Emergency Preparedness and Response
Each port shall have comprehensive emergency response plans, to deal with all foreseeable environmental emergencies.
These plans will be compiled following a careful consideration of the environmental implications of emergencies that could occur, and would include the following:
- A requirement for the port captain to consider the environmental implications when taking a decision under the "port of safe haven" Principle, especially when the ship in distress is carrying hazardous cargo.
- Conduct a risk assessment on areas that have a high potential for oil and/or chemical contamination to occur and map the areas.
- Maintaining adequately trained and equipped emergency response teams to deal with accidental spills into the harbour or on land.
- Application of the "polluter pays principle" whereby those responsible for the spill are held liable for the clean-up costs.
- Particular care to be taken to remediate the environmental impacts caused by the spill, especially if natural ecosystems are affected.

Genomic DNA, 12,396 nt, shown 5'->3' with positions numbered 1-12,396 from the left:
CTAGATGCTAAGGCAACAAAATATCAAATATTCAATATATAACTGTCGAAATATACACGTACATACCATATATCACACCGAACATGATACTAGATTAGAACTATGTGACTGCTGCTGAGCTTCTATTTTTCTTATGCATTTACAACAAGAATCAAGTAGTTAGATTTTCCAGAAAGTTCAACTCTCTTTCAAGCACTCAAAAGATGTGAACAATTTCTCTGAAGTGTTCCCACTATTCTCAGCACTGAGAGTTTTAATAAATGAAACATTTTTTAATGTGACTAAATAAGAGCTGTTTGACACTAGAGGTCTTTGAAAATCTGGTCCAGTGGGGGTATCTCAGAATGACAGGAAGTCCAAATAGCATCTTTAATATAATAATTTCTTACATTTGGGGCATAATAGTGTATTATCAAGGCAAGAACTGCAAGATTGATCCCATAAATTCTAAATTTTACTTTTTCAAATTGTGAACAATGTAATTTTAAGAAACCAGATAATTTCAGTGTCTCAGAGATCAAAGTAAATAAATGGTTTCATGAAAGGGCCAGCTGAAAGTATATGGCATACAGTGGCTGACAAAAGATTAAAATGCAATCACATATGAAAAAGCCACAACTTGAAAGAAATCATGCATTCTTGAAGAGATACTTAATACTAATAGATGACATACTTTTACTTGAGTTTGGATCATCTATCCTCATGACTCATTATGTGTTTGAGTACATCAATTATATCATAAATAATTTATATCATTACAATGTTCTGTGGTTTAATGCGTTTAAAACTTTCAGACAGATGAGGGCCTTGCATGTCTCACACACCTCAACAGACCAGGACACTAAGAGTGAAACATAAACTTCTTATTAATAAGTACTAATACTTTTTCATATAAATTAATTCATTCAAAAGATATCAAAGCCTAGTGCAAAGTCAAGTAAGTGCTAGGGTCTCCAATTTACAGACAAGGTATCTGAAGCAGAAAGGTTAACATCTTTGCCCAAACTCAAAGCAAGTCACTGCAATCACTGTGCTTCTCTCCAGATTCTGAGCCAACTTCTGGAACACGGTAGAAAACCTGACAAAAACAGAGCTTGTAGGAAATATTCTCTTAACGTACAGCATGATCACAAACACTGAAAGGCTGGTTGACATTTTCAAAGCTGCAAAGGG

- A requirement to report environmental accidents and emergencies immediately they occur, to the port captain. The report to include the name and contact details of the observer/reporter, a description of the accident or emergency, and details of the source (if discernable).
- A Formal Failure Analysis (FFA) would be conducted to conclude each incident investigation in order to inform preventative measures to be taken in future.
- Prohibition on mixing chemicals or allowing contact between incompatible chemicals, for instance during loading or unloading.
- Requirement for tenants and others in possession of hazardous chemicals to be in compliance with the International Safety Guide for Oil Tankers and Terminals (ISGOTT) standards, including maintenance of material safety data sheets (MSDSs) incorporating environmental data as well as safety data.
- Training of emergency response teams to deal with environmental implications of an emergency in addition to the safety implications.